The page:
While the Greens were not successful in their bid to increase the bike budget even further, to $1 million, in addition to the $200,000 budget boost they secured other commitments from the Labor-Liberal dominated Council, including:

  • A commitment that Council would prioritise bike infrastructure projects when seeking grant funding from other tiers of government; and
  • A commitment that opportunities for new bike paths would be included in the existing $1.35 million per annum ‘Connecting Marrickville’ project, a new program focused on upgrading footpaths and roads.[iv]

Greens Councillor Max Phillips said, “While Marrickville Council is not a wealthy Council, it is damning that only 1% of our infrastructure budget was to be allocated to bike paths. The modest funding increase won by the Greens (to 2% of infrastructure spending) is important, but it is clear that several of the Marrickville Councillors did not support the change.

“Repeated comments were made during last night’s debate by Labor and Liberal Councillors that Council could not “afford” to find any additional funding for bike paths. This is very troubling given that the Labor and Liberal Councillors were able to find an unbudgeted $1.2 million last year on top of $1 million for the one controversial Arlington Reserve artificial turf project alone last year.

“The real issue is one of priorities. The Greens think building better bike paths should be a priority for local Councils,” Clr Phillips said.

The Greens candidate for the State seat of Newtown, Jenny Leong, said “the new State seat of Newtown has some of the highest numbers of commuter cyclists in the state.[v] The city has many excellent cycleways through Surry Hills and Redfern. However, the further we get from the CBD, the more inadequate cycling infrastructure becomes.

“This week our local Greens had an important win. While at 2%[vi] of the Council’s infrastructure budget Marrickville Council’s bike spending is still modest, the increase shows the positive effects of years of sustained campaigning by local residents and the Greens for better cycling infrastructure.

“At the same time, there is only so much that Councils can do in the face of increasing cuts from State and Federal Governments. In the most recent NSW budget the Coalition allocated $60 billion to infrastructure that prioritises motorways and roads, but has failed to commit to funding bikepaths that will lower rates of injury for cyclists and reduce pollution in Sydney.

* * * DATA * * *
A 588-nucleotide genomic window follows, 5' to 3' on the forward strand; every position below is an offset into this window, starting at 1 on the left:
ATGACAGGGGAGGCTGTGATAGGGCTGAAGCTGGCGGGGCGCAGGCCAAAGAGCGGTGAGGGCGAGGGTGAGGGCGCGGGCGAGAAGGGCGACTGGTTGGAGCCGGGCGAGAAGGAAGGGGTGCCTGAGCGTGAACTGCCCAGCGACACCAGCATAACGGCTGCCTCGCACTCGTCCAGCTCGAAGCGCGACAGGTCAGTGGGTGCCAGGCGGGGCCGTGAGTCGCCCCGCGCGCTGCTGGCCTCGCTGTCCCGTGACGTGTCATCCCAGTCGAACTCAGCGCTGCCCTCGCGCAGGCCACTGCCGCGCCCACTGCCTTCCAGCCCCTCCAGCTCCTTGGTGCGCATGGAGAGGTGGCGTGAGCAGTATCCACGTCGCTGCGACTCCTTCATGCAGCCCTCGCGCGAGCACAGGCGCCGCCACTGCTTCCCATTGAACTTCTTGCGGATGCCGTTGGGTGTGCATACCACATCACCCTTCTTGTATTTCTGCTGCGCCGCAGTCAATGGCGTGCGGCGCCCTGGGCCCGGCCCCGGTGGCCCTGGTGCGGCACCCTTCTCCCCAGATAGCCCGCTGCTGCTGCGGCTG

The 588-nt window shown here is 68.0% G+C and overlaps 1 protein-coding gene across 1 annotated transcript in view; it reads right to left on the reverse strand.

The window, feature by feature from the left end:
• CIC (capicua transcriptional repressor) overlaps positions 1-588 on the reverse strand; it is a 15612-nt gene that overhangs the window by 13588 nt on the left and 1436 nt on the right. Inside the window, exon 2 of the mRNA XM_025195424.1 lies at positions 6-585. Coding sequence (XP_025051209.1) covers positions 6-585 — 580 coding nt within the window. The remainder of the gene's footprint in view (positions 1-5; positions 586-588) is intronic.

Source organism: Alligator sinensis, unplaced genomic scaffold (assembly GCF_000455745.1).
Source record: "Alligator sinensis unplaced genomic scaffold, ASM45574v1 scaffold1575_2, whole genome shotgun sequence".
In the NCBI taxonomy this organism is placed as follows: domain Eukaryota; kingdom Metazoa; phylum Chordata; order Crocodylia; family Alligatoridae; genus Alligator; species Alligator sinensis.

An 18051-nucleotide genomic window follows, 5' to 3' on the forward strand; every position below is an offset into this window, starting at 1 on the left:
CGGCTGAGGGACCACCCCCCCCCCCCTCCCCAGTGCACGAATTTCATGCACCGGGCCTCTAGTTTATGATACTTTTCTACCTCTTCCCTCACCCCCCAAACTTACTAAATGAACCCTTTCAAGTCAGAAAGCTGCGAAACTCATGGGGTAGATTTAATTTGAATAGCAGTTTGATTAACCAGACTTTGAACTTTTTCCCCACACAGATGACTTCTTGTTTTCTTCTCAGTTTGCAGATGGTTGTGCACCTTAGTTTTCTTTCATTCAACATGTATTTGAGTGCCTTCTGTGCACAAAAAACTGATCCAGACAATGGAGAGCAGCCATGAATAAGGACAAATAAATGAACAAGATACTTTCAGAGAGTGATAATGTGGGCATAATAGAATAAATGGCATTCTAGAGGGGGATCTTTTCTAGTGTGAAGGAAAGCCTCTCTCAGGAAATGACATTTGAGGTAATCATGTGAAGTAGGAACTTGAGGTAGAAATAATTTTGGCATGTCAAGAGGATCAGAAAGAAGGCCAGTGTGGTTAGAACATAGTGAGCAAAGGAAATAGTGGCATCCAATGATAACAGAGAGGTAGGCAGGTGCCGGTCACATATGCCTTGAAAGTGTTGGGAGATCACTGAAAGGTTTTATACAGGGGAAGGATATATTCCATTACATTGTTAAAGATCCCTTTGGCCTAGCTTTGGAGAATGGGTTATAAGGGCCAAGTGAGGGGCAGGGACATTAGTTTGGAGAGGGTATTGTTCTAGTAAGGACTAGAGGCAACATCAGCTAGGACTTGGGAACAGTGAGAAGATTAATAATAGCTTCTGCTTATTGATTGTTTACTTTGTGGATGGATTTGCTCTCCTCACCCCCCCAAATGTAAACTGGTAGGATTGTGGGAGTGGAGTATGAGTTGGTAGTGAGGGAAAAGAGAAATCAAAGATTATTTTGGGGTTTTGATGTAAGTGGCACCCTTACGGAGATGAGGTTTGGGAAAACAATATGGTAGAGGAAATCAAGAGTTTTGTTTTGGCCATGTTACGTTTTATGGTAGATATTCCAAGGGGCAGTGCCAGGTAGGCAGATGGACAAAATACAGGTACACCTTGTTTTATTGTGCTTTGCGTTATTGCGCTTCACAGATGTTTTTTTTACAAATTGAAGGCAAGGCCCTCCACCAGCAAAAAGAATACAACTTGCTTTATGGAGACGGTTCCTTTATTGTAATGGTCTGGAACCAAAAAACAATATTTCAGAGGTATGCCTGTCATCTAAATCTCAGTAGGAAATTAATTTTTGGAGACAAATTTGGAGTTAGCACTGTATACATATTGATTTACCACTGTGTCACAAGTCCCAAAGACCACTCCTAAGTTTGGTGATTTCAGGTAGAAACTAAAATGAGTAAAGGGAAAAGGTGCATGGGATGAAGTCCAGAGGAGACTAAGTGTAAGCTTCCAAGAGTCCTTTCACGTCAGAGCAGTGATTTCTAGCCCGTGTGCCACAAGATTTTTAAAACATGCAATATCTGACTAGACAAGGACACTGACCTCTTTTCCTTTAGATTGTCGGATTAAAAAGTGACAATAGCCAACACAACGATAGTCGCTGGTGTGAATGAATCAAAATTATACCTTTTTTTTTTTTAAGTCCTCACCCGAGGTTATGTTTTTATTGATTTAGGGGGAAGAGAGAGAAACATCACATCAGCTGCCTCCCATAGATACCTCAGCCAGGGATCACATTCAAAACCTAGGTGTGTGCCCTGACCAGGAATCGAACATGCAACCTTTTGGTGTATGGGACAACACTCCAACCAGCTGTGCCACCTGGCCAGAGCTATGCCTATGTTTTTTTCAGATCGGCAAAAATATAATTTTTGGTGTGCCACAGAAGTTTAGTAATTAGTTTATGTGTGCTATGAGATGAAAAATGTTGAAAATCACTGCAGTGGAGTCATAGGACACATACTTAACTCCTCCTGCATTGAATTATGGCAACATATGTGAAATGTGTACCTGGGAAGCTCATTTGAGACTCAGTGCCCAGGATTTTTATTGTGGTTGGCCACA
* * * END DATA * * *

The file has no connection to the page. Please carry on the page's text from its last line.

“The Greens think building better bike paths should be a priority for all levels of Government. We will continue to campaign to ensure that we aren’t condemning our growing community of inner-west cyclists to decades of infrastructure backlogs,” Ms Leong said.

Media contact:          Greens Clr Sylvie Ellsmore 0403 977 213

Find out more – visit our local Greens bike campaign page.

END NOTES

[i] Marrickville Bicycle Strategy available to download from the Marrickville Council website at http://www.marrickville.nsw.gov.au/en/council/forms-and-publications/council-plans/bicycle-strategy/ .

[ii] For details of the level of underspend in Marrickville Council’s bike budget see the Answers to Questions on Notice provided put by the Greens to the 18 March 2014 Marrickville Council meeting, at https://marrickvillegreens.wordpress.com/2014/04/01/bike-path-questions-2014/

[iii] As above, Answers to Questions on Notice by the Greens. In relation to the cost for Marrickville Council to meet its bike targets, Council staff advised: “The remaining bike route program is estimated at approximately $7,042,000 in 2014 dollars, subject to detailed investigation and design.”

[iv] The commitments outlined in a late Mayoral Minute (Item 21) put to the Council by Mayor Jo Haylen, included that Council would prioritise bike infrastructure projects when seeking grant funding from other tiers of government; and opportunities for new bike paths would be included in the existing $1.35 million per annum ‘Connecting Marrickville’ project, a new program focused on upgrading footpaths and roads.

[v] Based on Census data, reported at page 26 of the ‘Inner Sydney Regional Bicycle Network – Demand Assessment and Economic Appraisal’ (September 9th 2010), as available to download from http://www.thinkingtransport.org.au/library/2010/09/inner-sydney-regional-bicycle-network-demand-assessment-and-economic-appraisal

[vi] Prior to the increase voted last night, Marrickville Council’s DRAFT annual bike budget was $310,000 pa, out of a total annual Capital Budget of $28,772,363 – or 1%. The increase to $510,000 brings the figure closer to 2%. Figures are outlined in the Marrickville Council Paper for the 24 June 2014 Council meeting – Item 11, Attachment 2, ‘Operating and Capital Budget 2014-5’.

Council twenty years behind on bike paths: only 9% completed

Media 24 June 2014: Tonight Marrickville Council will vote on its 2014/15 budget. The Greens are concerned that without significant increases in funding to build new bike paths the growing community of inner-west cyclists will be condemned to decades of infrastructure backlogs.

Greens Councillor Sylvie Ellsmore said, “Only $310,000 has been included in the draft 2014-5 Marrickville Council budget for new bike paths. This is only enough money to complete one bike route every year, for the next three years.[i]